Recommend appropriate devices and equipment as needed and instruct in their use.
Encourage the effects of drug therapy
A caregiver may be a paid individual or may be the spouse, sibling, child, or other loved one of someone with a chronic and progressive disorder like Parkinson’s disease. Caregiving is defined as everything done to assist a friend/relative/client due to that person’s illness or disability, as well as what is done for a caregiver’s health.
Preparing for your role as caregiver
The role of care-giving changes as your loved one’s disease progresses. People with late stages of a progressive disease need more assistance with everyday activities than those in the early stage of the disease.
It is very important to learn about the disease and how it progresses to create a plan for care, including what outside assistance you may need and when. While learning about it, remember that each person has their own unique experience, and not everyone experiences the same symptoms.
There are a variety of challenges caregivers face, including financial, health, and emotional. The caregiver is often the healthcare advocate for their loved one, managing medications and scheduling and assisting with daily care, like hygiene and getting dressed. In addition, the caregiver provides emotional support for their loved one as they deal with living with a chronic, progressive disease. It is important to note that caregiver’s often deal with a lot of stress as well as risk of physical injuries due to the demands of their role. It is important for a caregiver to be educated in how to keep themselves safe as well, as any injuries they sustain would then limit their ability to continue to provide support for another person.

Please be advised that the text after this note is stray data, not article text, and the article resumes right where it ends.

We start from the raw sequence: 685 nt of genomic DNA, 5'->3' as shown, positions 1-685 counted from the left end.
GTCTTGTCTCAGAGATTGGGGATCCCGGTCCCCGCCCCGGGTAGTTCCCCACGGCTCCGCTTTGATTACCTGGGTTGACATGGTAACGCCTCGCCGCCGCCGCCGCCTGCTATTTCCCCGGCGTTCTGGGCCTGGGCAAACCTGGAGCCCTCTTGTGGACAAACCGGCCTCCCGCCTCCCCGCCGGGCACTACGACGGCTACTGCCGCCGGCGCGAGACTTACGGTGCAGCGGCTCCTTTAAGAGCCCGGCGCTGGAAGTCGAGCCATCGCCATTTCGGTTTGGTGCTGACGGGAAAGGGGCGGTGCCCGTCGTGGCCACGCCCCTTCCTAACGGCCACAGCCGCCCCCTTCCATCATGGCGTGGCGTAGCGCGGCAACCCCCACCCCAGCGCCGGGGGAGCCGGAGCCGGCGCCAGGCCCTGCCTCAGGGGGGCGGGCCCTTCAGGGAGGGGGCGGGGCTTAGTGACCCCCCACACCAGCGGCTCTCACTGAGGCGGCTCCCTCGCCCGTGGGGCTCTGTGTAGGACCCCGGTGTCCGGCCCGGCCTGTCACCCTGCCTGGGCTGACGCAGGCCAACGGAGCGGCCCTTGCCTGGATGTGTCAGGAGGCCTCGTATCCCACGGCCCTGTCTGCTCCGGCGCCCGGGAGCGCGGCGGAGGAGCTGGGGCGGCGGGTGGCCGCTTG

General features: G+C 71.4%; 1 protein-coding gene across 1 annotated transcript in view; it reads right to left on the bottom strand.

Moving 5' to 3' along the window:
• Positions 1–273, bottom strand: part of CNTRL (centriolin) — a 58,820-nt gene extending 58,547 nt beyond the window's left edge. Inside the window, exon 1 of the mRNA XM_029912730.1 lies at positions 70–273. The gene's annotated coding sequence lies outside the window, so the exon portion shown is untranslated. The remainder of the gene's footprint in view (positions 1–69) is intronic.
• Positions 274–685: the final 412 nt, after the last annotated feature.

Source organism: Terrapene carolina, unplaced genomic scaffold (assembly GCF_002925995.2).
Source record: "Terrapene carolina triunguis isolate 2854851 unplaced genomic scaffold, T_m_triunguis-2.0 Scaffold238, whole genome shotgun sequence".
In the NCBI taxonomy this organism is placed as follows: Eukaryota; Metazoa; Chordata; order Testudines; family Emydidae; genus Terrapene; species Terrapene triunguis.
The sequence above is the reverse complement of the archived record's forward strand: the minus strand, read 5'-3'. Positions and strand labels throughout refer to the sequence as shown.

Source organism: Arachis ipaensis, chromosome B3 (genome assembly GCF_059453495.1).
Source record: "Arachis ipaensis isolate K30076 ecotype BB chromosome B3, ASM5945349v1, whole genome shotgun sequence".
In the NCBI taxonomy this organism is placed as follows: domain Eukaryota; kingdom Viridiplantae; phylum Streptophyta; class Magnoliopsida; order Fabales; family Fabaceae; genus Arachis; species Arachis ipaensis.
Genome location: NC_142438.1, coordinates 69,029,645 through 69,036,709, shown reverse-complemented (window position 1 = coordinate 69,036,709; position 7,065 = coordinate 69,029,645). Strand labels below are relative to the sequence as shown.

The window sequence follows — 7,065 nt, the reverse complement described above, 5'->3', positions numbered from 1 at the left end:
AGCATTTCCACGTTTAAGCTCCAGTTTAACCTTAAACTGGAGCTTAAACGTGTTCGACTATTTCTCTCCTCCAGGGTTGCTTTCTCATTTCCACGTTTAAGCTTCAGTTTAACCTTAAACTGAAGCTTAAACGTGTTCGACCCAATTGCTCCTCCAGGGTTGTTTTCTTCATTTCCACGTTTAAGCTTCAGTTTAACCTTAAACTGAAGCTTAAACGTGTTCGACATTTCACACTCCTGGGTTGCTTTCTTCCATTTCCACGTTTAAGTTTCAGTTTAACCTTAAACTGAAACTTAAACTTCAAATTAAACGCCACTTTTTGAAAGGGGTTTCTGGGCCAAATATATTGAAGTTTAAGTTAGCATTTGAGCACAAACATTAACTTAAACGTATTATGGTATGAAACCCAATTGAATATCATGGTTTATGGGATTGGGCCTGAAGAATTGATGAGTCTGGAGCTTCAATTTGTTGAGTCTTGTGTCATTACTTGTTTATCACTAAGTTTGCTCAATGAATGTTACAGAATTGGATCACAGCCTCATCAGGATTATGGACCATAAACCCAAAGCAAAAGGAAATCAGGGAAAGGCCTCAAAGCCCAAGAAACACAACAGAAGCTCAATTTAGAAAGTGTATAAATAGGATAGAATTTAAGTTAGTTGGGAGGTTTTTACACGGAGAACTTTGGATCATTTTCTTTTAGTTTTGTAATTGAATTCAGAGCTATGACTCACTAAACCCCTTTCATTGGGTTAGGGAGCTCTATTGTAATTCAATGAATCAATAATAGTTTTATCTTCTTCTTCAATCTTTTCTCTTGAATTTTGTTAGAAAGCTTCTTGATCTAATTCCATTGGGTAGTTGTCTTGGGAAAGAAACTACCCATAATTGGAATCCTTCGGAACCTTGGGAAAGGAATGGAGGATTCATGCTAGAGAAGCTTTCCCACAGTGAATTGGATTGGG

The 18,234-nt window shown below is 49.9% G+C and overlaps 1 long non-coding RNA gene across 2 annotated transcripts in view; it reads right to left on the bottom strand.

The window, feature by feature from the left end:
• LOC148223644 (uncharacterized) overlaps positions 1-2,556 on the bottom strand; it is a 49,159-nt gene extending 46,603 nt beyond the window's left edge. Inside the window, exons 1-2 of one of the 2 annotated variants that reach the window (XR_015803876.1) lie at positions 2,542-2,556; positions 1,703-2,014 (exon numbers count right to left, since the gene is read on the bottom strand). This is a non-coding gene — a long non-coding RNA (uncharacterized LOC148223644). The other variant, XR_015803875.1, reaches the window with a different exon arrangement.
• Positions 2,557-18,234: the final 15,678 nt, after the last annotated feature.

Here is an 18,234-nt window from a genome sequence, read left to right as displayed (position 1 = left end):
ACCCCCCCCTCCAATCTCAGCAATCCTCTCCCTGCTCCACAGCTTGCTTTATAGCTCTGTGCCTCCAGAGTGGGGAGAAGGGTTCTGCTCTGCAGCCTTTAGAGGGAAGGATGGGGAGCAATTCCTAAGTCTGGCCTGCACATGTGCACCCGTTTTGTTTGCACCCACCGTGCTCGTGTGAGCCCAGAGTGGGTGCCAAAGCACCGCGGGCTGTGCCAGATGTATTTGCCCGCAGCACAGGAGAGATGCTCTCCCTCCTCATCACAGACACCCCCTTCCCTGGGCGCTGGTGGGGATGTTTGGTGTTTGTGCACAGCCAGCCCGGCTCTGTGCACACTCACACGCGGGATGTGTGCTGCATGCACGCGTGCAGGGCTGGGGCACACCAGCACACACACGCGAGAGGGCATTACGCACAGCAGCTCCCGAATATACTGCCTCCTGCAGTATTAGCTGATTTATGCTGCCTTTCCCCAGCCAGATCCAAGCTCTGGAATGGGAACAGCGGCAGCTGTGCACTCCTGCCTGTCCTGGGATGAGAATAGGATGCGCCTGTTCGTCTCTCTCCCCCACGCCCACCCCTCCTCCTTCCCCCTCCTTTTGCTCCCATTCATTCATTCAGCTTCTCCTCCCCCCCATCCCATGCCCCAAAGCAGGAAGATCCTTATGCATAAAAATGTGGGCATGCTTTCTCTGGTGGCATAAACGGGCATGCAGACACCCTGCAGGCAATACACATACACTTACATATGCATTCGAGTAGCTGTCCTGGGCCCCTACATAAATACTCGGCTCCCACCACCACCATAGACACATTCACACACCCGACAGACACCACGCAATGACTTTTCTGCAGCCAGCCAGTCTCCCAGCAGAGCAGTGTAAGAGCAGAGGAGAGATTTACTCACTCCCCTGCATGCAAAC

The progression of caregiving in chronic and progressive diseases
The role of the caregiver in chronic and progressive diseases (such as Parkinson’s Disease) is ever changing, with the demands increasing as the disease progresses and symptoms worsen. In the early stages of the disease, caregivers help to cope with the diagnosis and learning how to manage the medications. Caregivers may encourage and support their loved one in completing daily physical therapy exercises and assist them due to their disabilities.
As an individual’s disease progresses into mid-stage, and finally to end or terminal stage, the caregiver’s duties and burden significantly increase. Fatigue and excessive daytime sleepiness may derail daily plans, and frustrations around communication increase.
Care for the caregiver
Research has shown that as disease progresses, the strain on the caregiver also increases. While the caregiver is generally focused on providing assistance and support, the caregiver also needs support. Taking time away from care giving duties, maintaining social connections, and asking for help from others are important steps to help the caregiver cope with their additional responsibilities and stress.
At PCA, we provide world class physiotherapy services, home and elderly care, and training of anyone that serves or work as a carer or caregiver.